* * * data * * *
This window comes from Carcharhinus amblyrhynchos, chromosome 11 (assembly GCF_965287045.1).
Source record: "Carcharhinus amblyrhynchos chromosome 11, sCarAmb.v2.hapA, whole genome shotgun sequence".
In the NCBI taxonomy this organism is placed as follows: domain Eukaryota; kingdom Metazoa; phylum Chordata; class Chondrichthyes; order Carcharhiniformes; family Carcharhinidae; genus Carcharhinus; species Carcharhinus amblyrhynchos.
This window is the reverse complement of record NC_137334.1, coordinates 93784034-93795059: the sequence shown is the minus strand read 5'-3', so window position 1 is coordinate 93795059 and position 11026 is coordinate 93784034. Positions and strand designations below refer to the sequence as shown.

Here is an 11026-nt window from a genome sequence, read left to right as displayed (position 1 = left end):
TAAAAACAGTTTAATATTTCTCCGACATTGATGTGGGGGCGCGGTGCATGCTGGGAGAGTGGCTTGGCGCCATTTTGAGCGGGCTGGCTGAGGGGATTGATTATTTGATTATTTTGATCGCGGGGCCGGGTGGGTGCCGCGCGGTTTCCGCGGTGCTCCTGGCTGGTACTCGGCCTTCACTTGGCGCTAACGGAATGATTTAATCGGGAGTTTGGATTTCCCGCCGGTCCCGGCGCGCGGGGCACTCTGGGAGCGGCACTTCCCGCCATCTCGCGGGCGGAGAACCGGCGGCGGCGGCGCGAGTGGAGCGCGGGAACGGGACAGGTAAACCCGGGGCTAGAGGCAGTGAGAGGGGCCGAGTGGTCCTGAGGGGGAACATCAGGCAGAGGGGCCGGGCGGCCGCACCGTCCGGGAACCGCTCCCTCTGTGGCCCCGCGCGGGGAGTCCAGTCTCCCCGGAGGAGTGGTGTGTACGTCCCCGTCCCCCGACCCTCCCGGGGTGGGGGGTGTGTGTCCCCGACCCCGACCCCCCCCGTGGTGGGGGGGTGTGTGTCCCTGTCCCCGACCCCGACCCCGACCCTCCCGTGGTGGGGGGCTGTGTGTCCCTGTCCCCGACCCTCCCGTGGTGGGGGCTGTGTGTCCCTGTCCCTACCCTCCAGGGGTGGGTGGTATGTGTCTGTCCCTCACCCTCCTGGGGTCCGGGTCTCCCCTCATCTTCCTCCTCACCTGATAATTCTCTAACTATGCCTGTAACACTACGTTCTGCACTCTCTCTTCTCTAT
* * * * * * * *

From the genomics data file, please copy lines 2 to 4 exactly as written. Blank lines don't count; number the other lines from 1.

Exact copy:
Source record: "Carcharhinus amblyrhynchos chromosome 11, sCarAmb.v2.hapA, whole genome shotgun sequence".
In the NCBI taxonomy this organism is placed as follows: domain Eukaryota; kingdom Metazoa; phylum Chordata; class Chondrichthyes; order Carcharhiniformes; family Carcharhinidae; genus Carcharhinus; species Carcharhinus amblyrhynchos.
This window is the reverse complement of record NC_137334.1, coordinates 93784034-93795059: the sequence shown is the minus strand read 5'-3', so window position 1 is coordinate 93795059 and position 11026 is coordinate 93784034. Positions and strand designations below refer to the sequence as shown.